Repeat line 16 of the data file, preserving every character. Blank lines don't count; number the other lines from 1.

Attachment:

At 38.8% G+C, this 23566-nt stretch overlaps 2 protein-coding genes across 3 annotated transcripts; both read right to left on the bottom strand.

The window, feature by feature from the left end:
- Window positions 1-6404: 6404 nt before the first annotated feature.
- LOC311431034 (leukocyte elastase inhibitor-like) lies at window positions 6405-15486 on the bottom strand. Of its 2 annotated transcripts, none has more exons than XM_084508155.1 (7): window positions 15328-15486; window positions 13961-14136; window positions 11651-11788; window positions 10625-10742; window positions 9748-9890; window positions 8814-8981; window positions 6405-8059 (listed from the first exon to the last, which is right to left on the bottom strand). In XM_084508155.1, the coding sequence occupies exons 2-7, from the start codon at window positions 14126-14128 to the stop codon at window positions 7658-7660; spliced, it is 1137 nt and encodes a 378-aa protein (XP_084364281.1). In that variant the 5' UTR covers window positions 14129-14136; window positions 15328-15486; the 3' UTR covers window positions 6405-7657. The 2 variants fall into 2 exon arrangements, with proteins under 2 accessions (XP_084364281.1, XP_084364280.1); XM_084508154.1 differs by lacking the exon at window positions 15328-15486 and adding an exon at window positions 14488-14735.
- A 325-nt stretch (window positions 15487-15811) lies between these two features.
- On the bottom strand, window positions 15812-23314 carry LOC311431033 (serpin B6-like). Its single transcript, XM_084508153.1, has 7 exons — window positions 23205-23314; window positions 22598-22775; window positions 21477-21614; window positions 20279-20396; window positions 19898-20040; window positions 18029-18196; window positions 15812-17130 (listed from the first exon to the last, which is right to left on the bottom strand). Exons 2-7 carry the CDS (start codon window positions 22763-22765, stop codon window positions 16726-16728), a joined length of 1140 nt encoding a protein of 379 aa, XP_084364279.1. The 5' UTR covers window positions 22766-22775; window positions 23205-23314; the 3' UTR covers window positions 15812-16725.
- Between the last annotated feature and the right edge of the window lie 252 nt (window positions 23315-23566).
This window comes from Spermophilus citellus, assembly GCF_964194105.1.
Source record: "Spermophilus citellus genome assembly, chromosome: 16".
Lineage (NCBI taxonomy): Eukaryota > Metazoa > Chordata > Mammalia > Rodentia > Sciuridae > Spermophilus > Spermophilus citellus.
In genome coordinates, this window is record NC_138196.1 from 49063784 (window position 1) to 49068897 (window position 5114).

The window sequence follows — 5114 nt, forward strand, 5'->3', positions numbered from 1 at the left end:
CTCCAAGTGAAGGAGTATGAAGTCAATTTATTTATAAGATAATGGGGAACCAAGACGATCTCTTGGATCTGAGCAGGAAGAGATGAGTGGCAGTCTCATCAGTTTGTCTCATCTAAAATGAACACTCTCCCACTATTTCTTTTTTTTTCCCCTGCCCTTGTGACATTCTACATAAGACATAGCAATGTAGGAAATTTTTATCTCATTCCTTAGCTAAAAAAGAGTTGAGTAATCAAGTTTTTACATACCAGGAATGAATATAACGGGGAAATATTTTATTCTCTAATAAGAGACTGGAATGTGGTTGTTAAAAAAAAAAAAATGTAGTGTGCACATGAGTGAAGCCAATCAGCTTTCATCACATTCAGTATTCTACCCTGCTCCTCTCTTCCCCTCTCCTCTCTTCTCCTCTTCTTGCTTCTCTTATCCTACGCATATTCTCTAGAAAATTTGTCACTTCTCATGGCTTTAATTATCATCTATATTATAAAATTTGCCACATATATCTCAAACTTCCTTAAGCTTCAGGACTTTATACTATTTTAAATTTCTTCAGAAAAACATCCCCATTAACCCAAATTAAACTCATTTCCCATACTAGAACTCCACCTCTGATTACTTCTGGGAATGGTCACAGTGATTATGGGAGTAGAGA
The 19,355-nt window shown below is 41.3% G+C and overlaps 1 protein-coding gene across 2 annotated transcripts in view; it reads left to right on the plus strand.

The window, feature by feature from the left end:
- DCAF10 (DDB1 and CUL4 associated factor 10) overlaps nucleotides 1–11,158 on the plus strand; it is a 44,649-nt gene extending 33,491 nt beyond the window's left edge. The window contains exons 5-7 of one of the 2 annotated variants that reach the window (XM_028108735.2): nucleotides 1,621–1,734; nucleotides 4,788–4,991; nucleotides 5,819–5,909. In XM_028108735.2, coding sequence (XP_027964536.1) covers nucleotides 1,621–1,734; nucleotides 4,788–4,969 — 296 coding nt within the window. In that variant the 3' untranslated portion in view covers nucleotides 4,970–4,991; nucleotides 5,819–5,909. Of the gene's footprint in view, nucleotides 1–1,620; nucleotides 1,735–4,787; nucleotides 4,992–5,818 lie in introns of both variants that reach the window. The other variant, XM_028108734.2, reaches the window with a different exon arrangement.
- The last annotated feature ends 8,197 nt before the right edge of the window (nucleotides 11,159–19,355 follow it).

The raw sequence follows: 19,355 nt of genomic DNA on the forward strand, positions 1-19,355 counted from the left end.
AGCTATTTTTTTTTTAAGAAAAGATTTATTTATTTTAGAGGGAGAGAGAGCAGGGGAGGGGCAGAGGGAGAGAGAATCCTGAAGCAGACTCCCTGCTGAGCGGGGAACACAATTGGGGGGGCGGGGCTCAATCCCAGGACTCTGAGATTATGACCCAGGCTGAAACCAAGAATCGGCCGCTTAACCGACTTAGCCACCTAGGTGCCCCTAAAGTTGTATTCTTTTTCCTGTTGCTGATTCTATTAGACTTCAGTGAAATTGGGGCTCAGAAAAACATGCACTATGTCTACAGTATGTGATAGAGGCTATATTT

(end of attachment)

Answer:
- DCAF10 (DDB1 and CUL4 associated factor 10) overlaps nucleotides 1–11,158 on the plus strand; it is a 44,649-nt gene extending 33,491 nt beyond the window's left edge. The window contains exons 5-7 of one of the 2 annotated variants that reach the window (XM_028108735.2): nucleotides 1,621–1,734; nucleotides 4,788–4,991; nucleotides 5,819–5,909. In XM_028108735.2, coding sequence (XP_027964536.1) covers nucleotides 1,621–1,734; nucleotides 4,788–4,969 — 296 coding nt within the window. In that variant the 3' untranslated portion in view covers nucleotides 4,970–4,991; nucleotides 5,819–5,909. Of the gene's footprint in view, nucleotides 1–1,620; nucleotides 1,735–4,787; nucleotides 4,992–5,818 lie in introns of both variants that reach the window. The other variant, XM_028108734.2, reaches the window with a different exon arrangement.